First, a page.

Can the Tea Party Balance the Budget?
The simple answer is no. In fact, the Tea Party is sabotaging its own most important goal.
One of the great ironies of this year is that the Tea Party’s success will likely lead to utter failure on one of its two top goals: Bringing the federal deficit under control.
We don’t have to wait for the Nov. 2 results to know that the Tea Party has pretty much put the final nail in the coffin of President Obama’s debt commission. That bipartisan panel was already fighting an uphill battle, but the hill it’s trying to climb now has no top -- the commission really has nowhere to go.
Nearly all commission members, outside economists, budget analysts and others who have spent their professional lives wrestling with the deficit agree that the only way to get the national debt under control is to come up with a bundle of measures -- cuts in congressional spending bills, controls on health care costs, changes to all of the big entitlement programs (including some trimming of benefits for future Social Security recipients) and -- increases in revenue. Neither spending cuts nor tax increases alone will get the job done—it is simply not possible to cut deeply enough or to raise enough revenue without crippling the economy. So, any solution will require a lot of very difficult and politically hazardous decisions. And that means it has to be a package deal -- an all- or-nothing proposal that forces compromises.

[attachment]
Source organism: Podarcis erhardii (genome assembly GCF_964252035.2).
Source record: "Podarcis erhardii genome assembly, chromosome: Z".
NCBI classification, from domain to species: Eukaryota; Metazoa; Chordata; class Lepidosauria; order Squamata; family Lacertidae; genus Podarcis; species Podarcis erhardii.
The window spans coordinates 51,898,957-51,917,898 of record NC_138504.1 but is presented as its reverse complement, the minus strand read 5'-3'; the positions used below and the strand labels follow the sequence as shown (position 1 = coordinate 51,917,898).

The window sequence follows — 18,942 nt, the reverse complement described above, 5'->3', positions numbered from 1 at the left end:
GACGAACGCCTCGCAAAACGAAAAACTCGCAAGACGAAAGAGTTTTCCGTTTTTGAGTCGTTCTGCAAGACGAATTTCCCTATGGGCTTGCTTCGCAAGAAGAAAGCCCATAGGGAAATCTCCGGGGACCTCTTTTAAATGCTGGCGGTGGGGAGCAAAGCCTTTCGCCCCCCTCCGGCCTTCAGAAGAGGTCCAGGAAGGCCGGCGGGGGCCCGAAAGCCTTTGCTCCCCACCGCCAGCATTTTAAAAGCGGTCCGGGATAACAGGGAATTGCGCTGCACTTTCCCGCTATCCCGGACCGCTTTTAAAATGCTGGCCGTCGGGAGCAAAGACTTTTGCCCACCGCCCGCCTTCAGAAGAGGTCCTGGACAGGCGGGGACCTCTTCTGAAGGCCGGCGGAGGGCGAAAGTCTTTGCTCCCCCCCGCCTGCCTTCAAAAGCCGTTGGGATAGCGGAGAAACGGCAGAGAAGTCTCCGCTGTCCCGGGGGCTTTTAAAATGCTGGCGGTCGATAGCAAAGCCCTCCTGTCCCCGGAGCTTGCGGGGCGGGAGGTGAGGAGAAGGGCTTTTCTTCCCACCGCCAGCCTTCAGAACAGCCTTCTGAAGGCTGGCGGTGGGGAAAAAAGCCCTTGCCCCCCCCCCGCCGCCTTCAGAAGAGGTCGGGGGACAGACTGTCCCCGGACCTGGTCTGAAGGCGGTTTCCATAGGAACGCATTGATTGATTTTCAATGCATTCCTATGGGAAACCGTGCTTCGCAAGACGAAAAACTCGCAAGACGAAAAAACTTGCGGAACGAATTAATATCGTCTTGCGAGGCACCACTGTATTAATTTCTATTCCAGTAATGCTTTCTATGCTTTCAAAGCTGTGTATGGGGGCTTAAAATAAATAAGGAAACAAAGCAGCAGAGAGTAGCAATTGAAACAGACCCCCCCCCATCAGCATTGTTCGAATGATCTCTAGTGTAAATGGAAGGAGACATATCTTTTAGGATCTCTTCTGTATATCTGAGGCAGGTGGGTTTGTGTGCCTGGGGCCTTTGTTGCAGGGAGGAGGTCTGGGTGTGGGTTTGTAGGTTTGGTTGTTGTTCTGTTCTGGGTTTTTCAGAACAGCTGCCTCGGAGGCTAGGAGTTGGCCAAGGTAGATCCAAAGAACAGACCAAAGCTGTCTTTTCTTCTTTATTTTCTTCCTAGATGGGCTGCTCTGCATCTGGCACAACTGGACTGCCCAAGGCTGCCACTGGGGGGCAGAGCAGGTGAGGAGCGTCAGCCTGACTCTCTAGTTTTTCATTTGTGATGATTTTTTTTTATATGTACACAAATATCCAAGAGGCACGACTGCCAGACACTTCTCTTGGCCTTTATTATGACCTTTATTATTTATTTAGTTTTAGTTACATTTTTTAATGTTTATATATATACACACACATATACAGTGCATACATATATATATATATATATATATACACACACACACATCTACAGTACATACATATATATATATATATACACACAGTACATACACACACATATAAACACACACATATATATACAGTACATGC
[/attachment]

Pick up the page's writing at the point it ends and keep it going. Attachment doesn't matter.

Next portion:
From the start, however, special interests have worked hard to take one element or another off the table. Advocates for the elderly insist that Social Security shouldn’t be touched. Conservatives say they won’t consider raising taxes. They won’t take a no lightly. One of the co-chairmen of the debt panel -- former GOP Sen. Alan Simpson of Wyoming -- found himself in terrible hot water recently when he lost his temper in an e-mail to an opponent of Social Security changes. He may have been wrong to lose his temper, but his frustration is understandable. Simpson, a conservative by any definition, said that he didn’t take the job to raise taxes but he can’t see any way to get to the goal without including some tax hikes. Similarly, the Democratic co-chairman, Erskine Bowles, warns his fellow party members that they must accept big spending cuts -- including entitlement cuts -- because the country can’t tax its way out of deficits.
The Tea Party insists, however, that a balanced budget can be achieved only by reducing spending. No one who wants to get reelected will disagree publicly, as longtime budget analyst Stan Collender of Qorvis Communications pointed out in a prescient blog. If there’s one safe prediction after the tumultuous primaries, it is that every Republican will have to spend the next two years protecting his right flank from an attack in the 2012 primaries. That bars the possibility of compromise on a whole range of issues, but especially on taxes. And it means that the debt commission’s recommendations will be dead on arrival.
The election is likely to lock in the views of politicians in both parties, preventing Democrats from yielding any ground on liberal issues and Republicans from ceding territory on their priorities. The next two years will not produce much movement on anything -- a GOP House may not even be able to muster enough votes to pass the most slimmed-down spending bills. But that’s the way the Tea Party seems to want it. Better gridlock, its members say, than tax increases.
But that means the Tea Party won’t come close to achieving its ambition of a balanced budget. And the longer it takes to get serious about that task, the harder it will get.